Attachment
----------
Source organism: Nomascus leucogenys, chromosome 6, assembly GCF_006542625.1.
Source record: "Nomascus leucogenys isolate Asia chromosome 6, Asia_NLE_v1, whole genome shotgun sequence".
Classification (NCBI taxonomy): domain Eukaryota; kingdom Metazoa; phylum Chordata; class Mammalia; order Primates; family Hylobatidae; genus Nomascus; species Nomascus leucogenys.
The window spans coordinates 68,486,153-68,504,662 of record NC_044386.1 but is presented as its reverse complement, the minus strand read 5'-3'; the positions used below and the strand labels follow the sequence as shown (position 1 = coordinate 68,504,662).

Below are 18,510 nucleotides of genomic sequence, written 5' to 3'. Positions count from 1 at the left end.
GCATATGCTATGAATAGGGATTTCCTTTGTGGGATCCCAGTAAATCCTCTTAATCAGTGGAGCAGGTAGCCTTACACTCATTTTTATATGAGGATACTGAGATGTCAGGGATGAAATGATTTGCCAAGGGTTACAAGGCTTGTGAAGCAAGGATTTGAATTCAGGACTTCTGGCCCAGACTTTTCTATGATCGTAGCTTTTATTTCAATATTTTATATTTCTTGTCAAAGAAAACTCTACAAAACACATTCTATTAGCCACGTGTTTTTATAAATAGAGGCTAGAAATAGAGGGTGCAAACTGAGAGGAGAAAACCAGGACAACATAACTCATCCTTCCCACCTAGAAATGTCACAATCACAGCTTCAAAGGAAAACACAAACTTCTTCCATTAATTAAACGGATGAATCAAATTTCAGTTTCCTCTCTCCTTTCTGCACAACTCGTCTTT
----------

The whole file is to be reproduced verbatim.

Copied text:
Source organism: Nomascus leucogenys, chromosome 6, assembly GCF_006542625.1.
Source record: "Nomascus leucogenys isolate Asia chromosome 6, Asia_NLE_v1, whole genome shotgun sequence".
Classification (NCBI taxonomy): domain Eukaryota; kingdom Metazoa; phylum Chordata; class Mammalia; order Primates; family Hylobatidae; genus Nomascus; species Nomascus leucogenys.
The window spans coordinates 68,486,153-68,504,662 of record NC_044386.1 but is presented as its reverse complement, the minus strand read 5'-3'; the positions used below and the strand labels follow the sequence as shown (position 1 = coordinate 68,504,662).

Below are 18,510 nucleotides of genomic sequence, written 5' to 3'. Positions count from 1 at the left end.
GCATATGCTATGAATAGGGATTTCCTTTGTGGGATCCCAGTAAATCCTCTTAATCAGTGGAGCAGGTAGCCTTACACTCATTTTTATATGAGGATACTGAGATGTCAGGGATGAAATGATTTGCCAAGGGTTACAAGGCTTGTGAAGCAAGGATTTGAATTCAGGACTTCTGGCCCAGACTTTTCTATGATCGTAGCTTTTATTTCAATATTTTATATTTCTTGTCAAAGAAAACTCTACAAAACACATTCTATTAGCCACGTGTTTTTATAAATAGAGGCTAGAAATAGAGGGTGCAAACTGAGAGGAGAAAACCAGGACAACATAACTCATCCTTCCCACCTAGAAATGTCACAATCACAGCTTCAAAGGAAAACACAAACTTCTTCCATTAATTAAACGGATGAATCAAATTTCAGTTTCCTCTCTCCTTTCTGCACAACTCGTCTTT